Whenever politicians start talking about their "moral mission" warning bells usually start to ring. And they should.
It is not just that voters probably believe politics and morality sit uneasily together, although that is certainly the case.
It is also because such declarations usually backfire as ministers find themselves dragged into debates about morality which go much further than they intended.
John Major's disastrous "back to basics" claim of 1993, which ended up with a string of minister's private affairs being exposed, is the best recent example of the unforeseen consequences of a perceived moral crusade. It wasn't what he meant, but it was what he got.
And there were always suspicions that the deeply religious Tony Blair believed he was on a moral crusade, particularly with his disastrous foreign policy.
Meanwhile, church leaders are usually viewed as being above the political fray, driven by the cleanest motives and not fair game for the sort of rebuttals that are the daily knockabout of politics.
But that has not stopped David Cameron taking on the country's most senior Catholic, the Archbishop of Westminster Vincent Nichols, after he branded the coalition's welfare reforms a "disgrace" which were leaving people in "destitution" while tearing up the safety net.
In the Daily Telegraph, the prime minister hit back. And he pulled few punches, accusing the archbishop of stepping into the centre of a political argument, getting his facts wrong and, in effect, not having a monopoly on morality.
In an article peppered with references to morality, the prime minister said: "Many of the great political questions of our time are also moral questions – we should not be surprised, and nor should we be dismissive, when members of the clergy make their views known. But neither should political leaders be afraid to respond."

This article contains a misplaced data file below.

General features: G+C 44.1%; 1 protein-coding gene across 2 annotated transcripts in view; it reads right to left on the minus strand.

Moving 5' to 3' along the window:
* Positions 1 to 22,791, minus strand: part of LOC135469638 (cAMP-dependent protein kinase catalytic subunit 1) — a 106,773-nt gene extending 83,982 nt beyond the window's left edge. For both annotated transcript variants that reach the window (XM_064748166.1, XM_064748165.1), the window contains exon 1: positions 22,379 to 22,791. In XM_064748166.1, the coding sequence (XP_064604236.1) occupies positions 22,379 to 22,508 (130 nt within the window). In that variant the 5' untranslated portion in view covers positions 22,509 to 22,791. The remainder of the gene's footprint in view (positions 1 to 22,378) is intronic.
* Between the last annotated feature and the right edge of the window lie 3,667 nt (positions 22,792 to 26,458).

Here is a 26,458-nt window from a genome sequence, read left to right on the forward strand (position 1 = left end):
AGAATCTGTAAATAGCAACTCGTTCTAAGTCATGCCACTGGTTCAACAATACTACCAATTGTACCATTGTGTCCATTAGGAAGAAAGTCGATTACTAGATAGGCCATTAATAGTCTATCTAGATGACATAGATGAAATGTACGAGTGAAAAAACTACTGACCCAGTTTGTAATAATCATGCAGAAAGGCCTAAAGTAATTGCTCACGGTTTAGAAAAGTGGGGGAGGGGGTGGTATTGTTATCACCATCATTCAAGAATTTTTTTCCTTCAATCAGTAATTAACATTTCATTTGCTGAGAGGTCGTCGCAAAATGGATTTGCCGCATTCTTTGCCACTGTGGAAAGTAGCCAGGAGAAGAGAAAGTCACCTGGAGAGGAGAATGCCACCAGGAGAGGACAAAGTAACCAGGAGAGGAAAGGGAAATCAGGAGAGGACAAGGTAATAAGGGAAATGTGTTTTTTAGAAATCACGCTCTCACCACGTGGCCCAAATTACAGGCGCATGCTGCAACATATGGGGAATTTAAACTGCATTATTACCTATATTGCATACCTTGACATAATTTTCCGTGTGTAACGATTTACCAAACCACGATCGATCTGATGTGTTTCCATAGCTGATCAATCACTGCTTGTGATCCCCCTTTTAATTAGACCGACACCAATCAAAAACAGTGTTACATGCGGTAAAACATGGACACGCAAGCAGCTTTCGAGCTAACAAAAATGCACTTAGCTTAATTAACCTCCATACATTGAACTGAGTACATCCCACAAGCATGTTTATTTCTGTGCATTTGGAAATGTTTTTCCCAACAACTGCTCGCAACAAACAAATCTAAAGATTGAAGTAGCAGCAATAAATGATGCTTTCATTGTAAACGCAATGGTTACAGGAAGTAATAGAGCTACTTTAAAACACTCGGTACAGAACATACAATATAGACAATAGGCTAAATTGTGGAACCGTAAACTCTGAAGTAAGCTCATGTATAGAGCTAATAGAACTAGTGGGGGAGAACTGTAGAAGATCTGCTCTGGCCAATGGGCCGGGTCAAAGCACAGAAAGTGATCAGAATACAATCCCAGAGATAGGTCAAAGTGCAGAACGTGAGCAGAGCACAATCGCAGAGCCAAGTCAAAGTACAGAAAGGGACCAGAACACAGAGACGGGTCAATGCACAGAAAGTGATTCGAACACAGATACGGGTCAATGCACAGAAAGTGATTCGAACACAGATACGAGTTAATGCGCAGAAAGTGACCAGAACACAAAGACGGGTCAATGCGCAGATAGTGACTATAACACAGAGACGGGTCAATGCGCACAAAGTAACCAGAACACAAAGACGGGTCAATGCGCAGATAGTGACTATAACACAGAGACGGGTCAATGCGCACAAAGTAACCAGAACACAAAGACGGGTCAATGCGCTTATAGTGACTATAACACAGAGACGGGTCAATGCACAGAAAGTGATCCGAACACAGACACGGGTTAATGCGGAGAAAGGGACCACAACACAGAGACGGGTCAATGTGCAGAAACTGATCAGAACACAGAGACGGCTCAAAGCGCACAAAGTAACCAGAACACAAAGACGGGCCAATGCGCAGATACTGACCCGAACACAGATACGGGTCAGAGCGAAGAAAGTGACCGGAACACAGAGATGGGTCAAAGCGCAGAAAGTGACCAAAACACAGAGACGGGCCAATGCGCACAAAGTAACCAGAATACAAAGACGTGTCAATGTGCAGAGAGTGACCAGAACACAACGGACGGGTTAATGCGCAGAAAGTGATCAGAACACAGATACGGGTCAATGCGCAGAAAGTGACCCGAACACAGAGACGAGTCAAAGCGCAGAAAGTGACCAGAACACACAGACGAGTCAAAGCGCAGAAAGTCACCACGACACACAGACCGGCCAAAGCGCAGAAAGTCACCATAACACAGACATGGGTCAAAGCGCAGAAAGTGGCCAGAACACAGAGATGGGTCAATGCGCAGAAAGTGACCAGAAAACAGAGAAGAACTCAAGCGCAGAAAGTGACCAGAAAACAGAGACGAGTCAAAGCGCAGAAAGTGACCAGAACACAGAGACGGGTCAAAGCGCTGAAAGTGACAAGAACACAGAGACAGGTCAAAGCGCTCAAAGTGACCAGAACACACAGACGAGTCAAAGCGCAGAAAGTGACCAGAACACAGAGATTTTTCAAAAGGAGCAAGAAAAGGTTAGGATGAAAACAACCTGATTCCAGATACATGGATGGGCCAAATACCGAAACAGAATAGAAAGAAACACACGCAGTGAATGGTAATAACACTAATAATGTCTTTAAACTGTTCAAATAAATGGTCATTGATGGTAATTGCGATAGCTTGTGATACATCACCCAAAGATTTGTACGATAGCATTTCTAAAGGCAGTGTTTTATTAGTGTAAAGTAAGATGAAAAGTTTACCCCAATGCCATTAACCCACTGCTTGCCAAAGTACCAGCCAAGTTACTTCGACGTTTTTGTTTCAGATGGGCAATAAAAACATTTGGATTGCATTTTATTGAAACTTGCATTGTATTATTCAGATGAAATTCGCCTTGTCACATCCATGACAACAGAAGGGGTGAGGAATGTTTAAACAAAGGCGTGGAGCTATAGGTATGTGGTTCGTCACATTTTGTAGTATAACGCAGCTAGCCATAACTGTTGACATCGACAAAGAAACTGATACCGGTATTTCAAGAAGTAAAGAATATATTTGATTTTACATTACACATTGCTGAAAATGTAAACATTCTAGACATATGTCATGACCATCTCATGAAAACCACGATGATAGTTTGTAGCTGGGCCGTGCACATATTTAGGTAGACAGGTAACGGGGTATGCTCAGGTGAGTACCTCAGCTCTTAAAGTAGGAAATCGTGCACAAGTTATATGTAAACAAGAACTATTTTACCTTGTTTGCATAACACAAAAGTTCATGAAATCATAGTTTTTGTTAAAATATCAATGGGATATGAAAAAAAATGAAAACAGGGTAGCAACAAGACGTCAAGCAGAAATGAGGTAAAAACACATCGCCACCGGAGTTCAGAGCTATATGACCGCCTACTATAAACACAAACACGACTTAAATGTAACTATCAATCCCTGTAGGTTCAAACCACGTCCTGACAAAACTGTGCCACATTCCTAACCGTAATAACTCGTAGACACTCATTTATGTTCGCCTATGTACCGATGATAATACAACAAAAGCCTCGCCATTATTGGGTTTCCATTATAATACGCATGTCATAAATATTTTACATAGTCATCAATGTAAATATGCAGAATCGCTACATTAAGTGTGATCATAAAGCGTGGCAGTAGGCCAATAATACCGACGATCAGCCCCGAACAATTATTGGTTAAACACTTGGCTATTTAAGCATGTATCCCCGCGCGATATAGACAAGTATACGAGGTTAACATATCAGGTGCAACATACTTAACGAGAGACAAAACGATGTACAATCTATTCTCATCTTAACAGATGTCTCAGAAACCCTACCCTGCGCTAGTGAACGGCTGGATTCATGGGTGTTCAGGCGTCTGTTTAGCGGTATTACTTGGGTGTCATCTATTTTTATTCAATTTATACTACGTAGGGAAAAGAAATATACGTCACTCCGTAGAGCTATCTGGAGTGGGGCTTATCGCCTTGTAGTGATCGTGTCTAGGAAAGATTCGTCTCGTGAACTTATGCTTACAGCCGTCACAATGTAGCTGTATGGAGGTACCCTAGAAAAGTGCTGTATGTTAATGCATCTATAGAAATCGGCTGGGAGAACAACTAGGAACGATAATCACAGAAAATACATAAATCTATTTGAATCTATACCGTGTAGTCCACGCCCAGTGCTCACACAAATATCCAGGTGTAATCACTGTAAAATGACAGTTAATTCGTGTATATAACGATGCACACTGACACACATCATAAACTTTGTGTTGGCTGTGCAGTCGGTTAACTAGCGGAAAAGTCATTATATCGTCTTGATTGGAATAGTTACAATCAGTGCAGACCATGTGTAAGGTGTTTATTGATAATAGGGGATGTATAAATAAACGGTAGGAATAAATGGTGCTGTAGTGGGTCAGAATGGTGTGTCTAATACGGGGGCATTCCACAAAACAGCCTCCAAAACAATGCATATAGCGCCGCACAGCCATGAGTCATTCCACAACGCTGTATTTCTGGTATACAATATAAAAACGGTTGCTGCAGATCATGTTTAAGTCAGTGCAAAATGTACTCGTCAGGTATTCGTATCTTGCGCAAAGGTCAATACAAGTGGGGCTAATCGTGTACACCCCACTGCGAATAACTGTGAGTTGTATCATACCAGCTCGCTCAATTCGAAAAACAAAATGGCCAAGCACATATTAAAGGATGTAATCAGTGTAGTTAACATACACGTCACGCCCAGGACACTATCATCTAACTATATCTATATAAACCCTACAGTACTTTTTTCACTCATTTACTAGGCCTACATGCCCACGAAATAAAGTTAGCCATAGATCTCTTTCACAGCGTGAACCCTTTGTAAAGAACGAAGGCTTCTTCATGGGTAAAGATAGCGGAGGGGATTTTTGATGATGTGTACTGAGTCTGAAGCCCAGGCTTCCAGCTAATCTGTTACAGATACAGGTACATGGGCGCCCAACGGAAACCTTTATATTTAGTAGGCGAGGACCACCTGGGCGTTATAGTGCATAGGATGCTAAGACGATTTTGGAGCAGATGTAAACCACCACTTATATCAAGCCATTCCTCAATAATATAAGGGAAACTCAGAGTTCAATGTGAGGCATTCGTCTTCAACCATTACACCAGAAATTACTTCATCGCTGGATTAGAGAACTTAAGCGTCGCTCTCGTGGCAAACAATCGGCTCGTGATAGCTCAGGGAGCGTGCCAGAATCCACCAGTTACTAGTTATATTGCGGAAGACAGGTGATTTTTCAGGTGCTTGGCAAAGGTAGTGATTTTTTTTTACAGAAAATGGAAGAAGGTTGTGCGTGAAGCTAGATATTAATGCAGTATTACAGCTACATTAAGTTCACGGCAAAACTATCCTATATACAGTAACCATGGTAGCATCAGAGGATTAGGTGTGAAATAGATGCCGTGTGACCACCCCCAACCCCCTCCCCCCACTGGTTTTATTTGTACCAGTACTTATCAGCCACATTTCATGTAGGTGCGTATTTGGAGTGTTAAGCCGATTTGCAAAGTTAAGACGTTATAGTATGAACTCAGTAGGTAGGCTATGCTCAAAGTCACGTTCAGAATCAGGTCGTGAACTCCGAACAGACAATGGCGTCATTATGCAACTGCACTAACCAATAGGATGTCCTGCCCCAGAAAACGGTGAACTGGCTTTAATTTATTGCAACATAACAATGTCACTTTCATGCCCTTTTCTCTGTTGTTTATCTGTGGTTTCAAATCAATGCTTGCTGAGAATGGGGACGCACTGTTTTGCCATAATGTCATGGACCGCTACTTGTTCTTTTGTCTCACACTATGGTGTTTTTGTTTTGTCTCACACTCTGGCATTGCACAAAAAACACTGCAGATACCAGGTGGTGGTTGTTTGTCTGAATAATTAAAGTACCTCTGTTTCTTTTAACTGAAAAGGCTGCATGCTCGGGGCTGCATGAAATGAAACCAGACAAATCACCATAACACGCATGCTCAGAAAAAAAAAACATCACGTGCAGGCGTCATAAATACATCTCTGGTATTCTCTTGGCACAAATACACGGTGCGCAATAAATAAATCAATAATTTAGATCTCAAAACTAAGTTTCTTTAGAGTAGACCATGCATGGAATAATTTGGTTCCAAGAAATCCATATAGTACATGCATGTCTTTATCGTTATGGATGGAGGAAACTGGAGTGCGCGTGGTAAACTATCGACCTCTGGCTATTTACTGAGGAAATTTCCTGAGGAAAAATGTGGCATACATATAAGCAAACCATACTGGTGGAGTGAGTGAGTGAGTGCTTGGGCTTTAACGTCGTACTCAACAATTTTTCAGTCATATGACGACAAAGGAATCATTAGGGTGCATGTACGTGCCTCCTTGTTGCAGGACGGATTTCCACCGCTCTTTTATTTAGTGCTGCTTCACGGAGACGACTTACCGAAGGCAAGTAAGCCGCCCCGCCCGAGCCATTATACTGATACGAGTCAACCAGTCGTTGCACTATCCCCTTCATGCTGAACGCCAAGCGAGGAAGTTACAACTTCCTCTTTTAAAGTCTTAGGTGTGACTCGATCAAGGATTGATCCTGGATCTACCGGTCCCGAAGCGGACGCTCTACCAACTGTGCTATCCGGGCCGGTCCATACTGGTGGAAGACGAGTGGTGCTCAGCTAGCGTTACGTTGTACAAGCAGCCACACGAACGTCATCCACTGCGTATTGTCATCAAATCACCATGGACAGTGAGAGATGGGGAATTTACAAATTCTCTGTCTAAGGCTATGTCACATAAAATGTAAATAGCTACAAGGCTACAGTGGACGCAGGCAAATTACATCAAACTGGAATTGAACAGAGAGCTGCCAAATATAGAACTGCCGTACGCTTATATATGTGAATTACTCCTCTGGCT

He rejected the claim that welfare cuts were about saving money, insisting they were about fairness, incentives and helping people stand on their own two feet.
He dismissed the argument he had torn up the safety net. "Archbishop Nichols's claims that the basic safety net no longer exists are simply not true. Let's get the facts straight."
And he pointed out the reforms were working, reducing the number of workless households.
"Seeing these reforms through is at the heart of our long-term economic plan – and it is at the heart, too, of our social and moral mission in politics today."
What Cameron is banking on is that voters are hugely supportive of his welfare reforms, ending the "something for nothing" culture, and are even quite happy to see "scroungers" punished.
But this would seem to be much more about perceptions of fairness and straight-forward populism than a moral mission, which implies something much grander.
Meanwhile critics such as the archbishop point out that the government's "make work pay" policy is not based on increasing wages, which are still rising well below inflation, but reducing vital benefits, forcing people into low-paid, exploitative jobs where they struggle to make ends meet. And, the argue, there is nothing moral about that.
The row also came as charities have told a government review into the welfare changes that they have sparked a "culture of fear" in which the jobless are set impossible targets to find work and then have their benefits cut when they fail.
It also coincides with latest claims that work and pensions secretary Iain Duncan Smiths' controversial Universal Credit reform is close to collapse, with an analysis by the Financial Times newspaper claiming it is so beset with problems that the next government, of whatever colour, may be forced to scrap it.
What many will now await, however, is any response from the archbishop or other church leaders if they decide this is a moral debate they want to continue engaging in.